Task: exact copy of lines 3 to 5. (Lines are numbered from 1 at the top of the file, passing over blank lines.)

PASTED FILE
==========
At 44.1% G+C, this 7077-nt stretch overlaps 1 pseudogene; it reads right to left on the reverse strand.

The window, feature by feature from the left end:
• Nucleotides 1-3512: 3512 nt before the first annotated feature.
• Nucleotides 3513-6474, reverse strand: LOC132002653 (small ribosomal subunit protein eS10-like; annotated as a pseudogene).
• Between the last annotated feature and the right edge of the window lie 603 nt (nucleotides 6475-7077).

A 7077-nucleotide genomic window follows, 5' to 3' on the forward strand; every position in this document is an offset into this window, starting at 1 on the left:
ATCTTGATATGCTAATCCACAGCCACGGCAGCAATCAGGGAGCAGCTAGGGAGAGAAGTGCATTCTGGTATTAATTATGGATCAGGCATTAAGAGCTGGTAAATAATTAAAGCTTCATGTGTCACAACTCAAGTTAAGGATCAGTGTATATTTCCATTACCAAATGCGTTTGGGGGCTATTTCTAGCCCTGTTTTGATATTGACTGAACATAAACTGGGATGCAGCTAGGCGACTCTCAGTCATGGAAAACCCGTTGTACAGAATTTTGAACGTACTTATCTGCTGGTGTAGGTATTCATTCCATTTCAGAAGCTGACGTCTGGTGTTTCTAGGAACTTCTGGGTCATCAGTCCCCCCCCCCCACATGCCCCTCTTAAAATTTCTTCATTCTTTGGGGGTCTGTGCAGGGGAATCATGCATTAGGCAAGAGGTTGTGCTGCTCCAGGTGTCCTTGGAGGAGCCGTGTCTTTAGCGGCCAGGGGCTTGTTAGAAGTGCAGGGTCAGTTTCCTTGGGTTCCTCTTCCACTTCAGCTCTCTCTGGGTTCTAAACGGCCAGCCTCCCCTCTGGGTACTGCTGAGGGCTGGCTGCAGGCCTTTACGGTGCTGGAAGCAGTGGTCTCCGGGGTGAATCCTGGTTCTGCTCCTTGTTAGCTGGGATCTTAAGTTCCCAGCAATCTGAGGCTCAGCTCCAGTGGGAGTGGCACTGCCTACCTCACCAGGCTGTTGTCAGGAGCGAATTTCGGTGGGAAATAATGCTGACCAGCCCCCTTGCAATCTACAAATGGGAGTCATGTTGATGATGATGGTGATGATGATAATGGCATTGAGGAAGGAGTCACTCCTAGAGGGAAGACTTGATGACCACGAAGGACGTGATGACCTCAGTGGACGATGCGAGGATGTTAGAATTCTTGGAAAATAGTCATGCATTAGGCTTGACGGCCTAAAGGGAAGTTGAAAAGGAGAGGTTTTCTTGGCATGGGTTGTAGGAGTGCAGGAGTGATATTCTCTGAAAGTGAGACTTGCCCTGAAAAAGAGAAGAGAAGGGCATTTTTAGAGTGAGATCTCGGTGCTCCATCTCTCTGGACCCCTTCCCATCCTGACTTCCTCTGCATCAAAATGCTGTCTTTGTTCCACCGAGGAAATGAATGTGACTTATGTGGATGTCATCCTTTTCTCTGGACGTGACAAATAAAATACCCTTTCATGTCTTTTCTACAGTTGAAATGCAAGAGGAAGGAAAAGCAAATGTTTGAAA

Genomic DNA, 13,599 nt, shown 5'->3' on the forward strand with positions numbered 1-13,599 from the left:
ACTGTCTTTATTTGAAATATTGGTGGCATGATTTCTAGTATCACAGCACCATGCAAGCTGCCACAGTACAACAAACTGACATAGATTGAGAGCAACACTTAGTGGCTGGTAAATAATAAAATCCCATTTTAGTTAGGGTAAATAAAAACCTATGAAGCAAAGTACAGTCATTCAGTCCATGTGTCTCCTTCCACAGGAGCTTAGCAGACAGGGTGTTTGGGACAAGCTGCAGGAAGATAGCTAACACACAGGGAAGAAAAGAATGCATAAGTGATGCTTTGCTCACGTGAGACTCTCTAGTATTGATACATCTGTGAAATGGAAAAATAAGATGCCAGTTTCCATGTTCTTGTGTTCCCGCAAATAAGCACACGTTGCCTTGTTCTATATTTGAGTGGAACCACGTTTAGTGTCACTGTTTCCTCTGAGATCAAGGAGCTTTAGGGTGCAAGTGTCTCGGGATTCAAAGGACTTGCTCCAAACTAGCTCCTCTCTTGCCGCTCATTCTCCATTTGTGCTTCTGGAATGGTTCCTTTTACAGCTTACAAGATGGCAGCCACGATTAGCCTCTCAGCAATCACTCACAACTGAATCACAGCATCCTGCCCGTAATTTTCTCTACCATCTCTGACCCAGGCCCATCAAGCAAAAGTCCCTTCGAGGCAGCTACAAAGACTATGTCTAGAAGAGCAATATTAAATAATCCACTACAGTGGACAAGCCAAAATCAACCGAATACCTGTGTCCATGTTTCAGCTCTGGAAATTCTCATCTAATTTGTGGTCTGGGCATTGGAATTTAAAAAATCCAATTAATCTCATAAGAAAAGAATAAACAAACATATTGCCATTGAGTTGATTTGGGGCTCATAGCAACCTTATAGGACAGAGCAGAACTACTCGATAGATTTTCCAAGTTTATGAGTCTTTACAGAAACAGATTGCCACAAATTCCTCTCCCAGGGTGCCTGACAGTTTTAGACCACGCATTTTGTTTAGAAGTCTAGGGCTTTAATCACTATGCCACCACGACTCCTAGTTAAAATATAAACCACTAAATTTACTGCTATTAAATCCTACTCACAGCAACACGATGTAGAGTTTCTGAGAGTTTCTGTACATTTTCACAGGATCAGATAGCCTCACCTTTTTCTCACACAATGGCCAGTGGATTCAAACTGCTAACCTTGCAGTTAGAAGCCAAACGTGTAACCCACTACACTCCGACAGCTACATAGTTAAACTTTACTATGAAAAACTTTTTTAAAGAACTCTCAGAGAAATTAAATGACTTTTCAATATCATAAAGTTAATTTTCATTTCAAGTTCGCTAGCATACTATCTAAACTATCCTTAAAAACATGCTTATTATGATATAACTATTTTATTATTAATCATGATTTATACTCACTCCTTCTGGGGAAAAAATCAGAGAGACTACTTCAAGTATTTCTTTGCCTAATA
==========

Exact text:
• Nucleotides 1-3512: 3512 nt before the first annotated feature.
• Nucleotides 3513-6474, reverse strand: LOC132002653 (small ribosomal subunit protein eS10-like; annotated as a pseudogene).
• Between the last annotated feature and the right edge of the window lie 603 nt (nucleotides 6475-7077).